Labels Given to Children


By Ron Hindbaugh M.A.


Sometimes when a parent, who is having difficulty with a child, is finally told that their child can be classified as ADHD (Attention Deficit Hyperactivity Disorder), ADD (Attention Deficit Disorder), Autistic, Developmentally Delayed, Emotionally Impaired, Childhood Schizophrenic, or some other condition the parent feels that their problem is solved. One can sense a feeling of relief on their part. There is an odd sort of glow surrounding these parents. It is a glow of relief now that the problem, that only they were experiencing, has a name. The problem can be labeled and they are no longer alone.

This is only a brief reprieve. It does not take long for the parent to realize that a label does not change the problem they are experiencing with their child. Labels never do. The child's behavior, with all the challenges associated with it, is still there. At this stage, some parents experience a period of depression. It is as if the long battle to find out what the problem was is over. It was this battle that kept them going and now they must come to grips with the reality of living with the problem that has now been so nicely labeled. The necessary sacrifices that must now be made to cope with and help their child become a reality. The fact that no "magic solution" exists must be faced and dealt with.

Another hurdle that a parent must overcome is the nagging idea that the child's problem was somehow brought on by something the parent did or did not do. If the parent feels some of the responsibility for the condition they may either deny this fact or avoid facing this issue or the parent may try to "make up" for the role they played in the etiology of the condition. Both one of these responses is self defeating and does nothing to help the child or the parent cope with the problem faced by the child. When the parent realizes this then the stage is set for coping with and living with the child's problem.

The next stage is the lonely yet challenging stage when the parent absorbs all the information they can get their hands on about the child's condition. Some parents become so intense and focused in this stage that they develop an expertise on their child's condition. The parent may become so knowledgeable that they teach the "professionals." If you think about it for a minute you can see how this could happen. The parent not only has the "book learning," they also have the practical experience of living 24 hours a day with the child that no "professional" can ever experience.

Armed with skills and knowledge, the determined parent will graduate to the next stage. At this stage the parent develops a sense of mission and intensiveness that seems to have a life of its own. They will join or create support groups. They will come to an understanding of the important role thy must play as their child grows and learns to cope with the condition they face. They will become an advocate for their child and other children with a similar condition. They will not fight their child's battles, but they will not let the "system" or individuals in the system, who does not want to be inconvenienced with the child's handicap, "get in the way" of their child's growth.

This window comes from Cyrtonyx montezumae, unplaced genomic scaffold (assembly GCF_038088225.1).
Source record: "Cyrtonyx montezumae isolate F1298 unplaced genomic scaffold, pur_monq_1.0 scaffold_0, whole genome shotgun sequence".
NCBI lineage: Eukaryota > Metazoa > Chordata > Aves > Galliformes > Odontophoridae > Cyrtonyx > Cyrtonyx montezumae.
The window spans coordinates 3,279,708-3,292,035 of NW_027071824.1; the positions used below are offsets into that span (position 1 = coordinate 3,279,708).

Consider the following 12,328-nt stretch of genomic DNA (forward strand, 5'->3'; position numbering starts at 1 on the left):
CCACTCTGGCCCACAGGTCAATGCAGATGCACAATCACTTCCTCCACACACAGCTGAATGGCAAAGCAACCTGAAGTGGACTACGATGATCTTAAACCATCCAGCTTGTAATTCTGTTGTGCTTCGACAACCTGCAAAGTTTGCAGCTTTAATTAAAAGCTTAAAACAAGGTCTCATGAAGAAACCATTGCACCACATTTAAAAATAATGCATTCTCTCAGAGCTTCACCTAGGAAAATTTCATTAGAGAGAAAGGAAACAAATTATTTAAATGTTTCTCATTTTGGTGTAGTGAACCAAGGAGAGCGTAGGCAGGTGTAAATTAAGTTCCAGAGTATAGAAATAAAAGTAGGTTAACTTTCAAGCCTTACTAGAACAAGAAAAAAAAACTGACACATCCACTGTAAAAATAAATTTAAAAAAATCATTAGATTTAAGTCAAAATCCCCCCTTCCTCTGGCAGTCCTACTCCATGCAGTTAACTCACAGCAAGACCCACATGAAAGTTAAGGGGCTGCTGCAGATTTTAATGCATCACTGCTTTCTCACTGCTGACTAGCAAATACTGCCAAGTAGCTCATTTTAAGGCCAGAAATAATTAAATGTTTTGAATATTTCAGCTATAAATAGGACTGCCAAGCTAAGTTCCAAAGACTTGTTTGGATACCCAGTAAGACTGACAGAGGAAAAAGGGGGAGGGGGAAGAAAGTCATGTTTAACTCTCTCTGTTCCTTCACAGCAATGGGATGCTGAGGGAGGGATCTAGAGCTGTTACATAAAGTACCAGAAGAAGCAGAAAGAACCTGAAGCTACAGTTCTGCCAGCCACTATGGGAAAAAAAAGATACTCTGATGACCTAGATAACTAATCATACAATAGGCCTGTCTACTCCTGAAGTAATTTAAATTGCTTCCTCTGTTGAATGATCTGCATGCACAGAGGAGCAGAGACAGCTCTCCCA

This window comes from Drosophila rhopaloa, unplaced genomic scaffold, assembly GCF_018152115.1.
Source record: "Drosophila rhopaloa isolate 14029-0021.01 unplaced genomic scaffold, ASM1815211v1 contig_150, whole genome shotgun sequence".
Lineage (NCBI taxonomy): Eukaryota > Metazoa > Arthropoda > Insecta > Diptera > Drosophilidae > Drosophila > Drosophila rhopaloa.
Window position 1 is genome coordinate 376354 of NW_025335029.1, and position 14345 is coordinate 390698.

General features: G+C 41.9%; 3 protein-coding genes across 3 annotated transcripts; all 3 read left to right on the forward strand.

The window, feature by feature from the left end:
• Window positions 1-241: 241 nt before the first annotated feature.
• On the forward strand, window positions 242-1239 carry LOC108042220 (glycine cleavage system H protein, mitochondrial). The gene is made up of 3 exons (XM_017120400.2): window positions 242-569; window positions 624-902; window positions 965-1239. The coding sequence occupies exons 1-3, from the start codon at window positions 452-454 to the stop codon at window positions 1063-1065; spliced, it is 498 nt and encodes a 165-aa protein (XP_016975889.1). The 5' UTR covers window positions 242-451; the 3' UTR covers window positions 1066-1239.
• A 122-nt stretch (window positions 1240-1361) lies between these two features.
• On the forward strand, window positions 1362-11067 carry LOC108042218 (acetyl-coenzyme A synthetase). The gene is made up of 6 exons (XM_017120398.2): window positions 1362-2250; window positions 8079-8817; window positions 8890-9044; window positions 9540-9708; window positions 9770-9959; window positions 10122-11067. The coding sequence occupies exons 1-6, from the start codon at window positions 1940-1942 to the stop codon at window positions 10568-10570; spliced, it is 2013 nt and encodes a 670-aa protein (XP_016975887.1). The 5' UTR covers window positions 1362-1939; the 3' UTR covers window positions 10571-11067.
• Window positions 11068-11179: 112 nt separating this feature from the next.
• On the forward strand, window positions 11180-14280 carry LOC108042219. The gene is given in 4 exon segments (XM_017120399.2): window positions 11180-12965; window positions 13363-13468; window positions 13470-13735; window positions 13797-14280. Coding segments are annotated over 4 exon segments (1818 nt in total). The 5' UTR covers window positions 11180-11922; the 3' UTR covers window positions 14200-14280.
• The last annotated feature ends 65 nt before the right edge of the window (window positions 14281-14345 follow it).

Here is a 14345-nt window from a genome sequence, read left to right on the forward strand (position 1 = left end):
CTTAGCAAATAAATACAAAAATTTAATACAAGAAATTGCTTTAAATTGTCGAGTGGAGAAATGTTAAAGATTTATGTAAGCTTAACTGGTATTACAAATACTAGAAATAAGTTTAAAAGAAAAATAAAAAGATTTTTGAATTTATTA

The parent who reaches this stage has forgotten what their child's label was. But they understand the problem their child has. They also have faith in their child and feel that the problems their child faces are "overcome able" or that their child can live a happy and meaningful life. Don't try to tell this parent to "give up" on their kid. Even when there are no answers to problems the child faces, this parent will discover or invent answers. The "professional" will be seen by this parent as a "support/teacher" or as a "road block." Heaven help the expert who decides to pontificate about the condition the child has. This parent will not tolerate words. Action and ideas are what this parent wants and demands. Such a parent is fun to be around. They have taken a problem and made it a challenge. They have tapped into some extra source of energy that has helped them transform a "bad situation" into a "crusade of love."

When the parent has finally "put it together" progress can occur. Progress can occur when the parent stops feeling sorry for themselves because they have a "labeled" child. Progress can occur when the parent stops being angry with or feeling sorry for their child. Progress can occur when the parent decides that the label is not important, but that the child is important. When the parent reaches this stage they can refocus, seek support, get help, and obtain the information they need. Thus armed, the parent can get on with the task of enjoying life and their child.

A label doesn't mean much. It may be a nice classification for those who like to classify. It may be quick way of giving others a general idea about the problem your child faces. It may be a temporary comfort to a frustrated parent. But a label cannot create the environment that your child needs to become all they can be. Only a PARENT can do that.